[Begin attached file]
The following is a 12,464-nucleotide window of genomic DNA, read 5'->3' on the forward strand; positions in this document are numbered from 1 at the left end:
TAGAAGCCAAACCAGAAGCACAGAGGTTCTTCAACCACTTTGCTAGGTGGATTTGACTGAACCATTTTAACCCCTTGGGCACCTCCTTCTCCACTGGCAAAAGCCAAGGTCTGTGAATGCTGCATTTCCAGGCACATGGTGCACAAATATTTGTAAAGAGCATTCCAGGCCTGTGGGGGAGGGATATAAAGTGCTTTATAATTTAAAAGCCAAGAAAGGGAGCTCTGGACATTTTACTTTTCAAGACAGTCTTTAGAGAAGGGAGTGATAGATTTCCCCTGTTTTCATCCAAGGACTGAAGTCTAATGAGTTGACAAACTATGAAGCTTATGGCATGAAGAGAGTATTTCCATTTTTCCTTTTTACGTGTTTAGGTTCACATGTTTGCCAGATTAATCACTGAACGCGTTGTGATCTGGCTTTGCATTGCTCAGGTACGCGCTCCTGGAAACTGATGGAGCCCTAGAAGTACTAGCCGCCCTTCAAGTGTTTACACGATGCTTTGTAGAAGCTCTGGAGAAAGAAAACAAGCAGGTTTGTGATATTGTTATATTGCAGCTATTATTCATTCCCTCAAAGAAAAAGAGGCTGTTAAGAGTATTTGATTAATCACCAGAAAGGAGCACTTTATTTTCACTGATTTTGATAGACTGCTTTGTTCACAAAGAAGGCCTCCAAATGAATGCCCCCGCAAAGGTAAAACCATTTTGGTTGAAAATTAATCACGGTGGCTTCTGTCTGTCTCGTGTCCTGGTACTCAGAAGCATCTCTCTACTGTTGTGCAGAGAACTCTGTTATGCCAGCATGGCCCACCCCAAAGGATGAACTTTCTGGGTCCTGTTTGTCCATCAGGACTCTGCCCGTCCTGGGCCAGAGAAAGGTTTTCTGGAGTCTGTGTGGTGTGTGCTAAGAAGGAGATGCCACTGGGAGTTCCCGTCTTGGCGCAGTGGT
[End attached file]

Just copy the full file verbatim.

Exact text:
The following is a 12,464-nucleotide window of genomic DNA, read 5'->3' on the forward strand; positions in this document are numbered from 1 at the left end:
TAGAAGCCAAACCAGAAGCACAGAGGTTCTTCAACCACTTTGCTAGGTGGATTTGACTGAACCATTTTAACCCCTTGGGCACCTCCTTCTCCACTGGCAAAAGCCAAGGTCTGTGAATGCTGCATTTCCAGGCACATGGTGCACAAATATTTGTAAAGAGCATTCCAGGCCTGTGGGGGAGGGATATAAAGTGCTTTATAATTTAAAAGCCAAGAAAGGGAGCTCTGGACATTTTACTTTTCAAGACAGTCTTTAGAGAAGGGAGTGATAGATTTCCCCTGTTTTCATCCAAGGACTGAAGTCTAATGAGTTGACAAACTATGAAGCTTATGGCATGAAGAGAGTATTTCCATTTTTCCTTTTTACGTGTTTAGGTTCACATGTTTGCCAGATTAATCACTGAACGCGTTGTGATCTGGCTTTGCATTGCTCAGGTACGCGCTCCTGGAAACTGATGGAGCCCTAGAAGTACTAGCCGCCCTTCAAGTGTTTACACGATGCTTTGTAGAAGCTCTGGAGAAAGAAAACAAGCAGGTTTGTGATATTGTTATATTGCAGCTATTATTCATTCCCTCAAAGAAAAAGAGGCTGTTAAGAGTATTTGATTAATCACCAGAAAGGAGCACTTTATTTTCACTGATTTTGATAGACTGCTTTGTTCACAAAGAAGGCCTCCAAATGAATGCCCCCGCAAAGGTAAAACCATTTTGGTTGAAAATTAATCACGGTGGCTTCTGTCTGTCTCGTGTCCTGGTACTCAGAAGCATCTCTCTACTGTTGTGCAGAGAACTCTGTTATGCCAGCATGGCCCACCCCAAAGGATGAACTTTCTGGGTCCTGTTTGTCCATCAGGACTCTGCCCGTCCTGGGCCAGAGAAAGGTTTTCTGGAGTCTGTGTGGTGTGTGCTAAGAAGGAGATGCCACTGGGAGTTCCCGTCTTGGCGCAGTGGT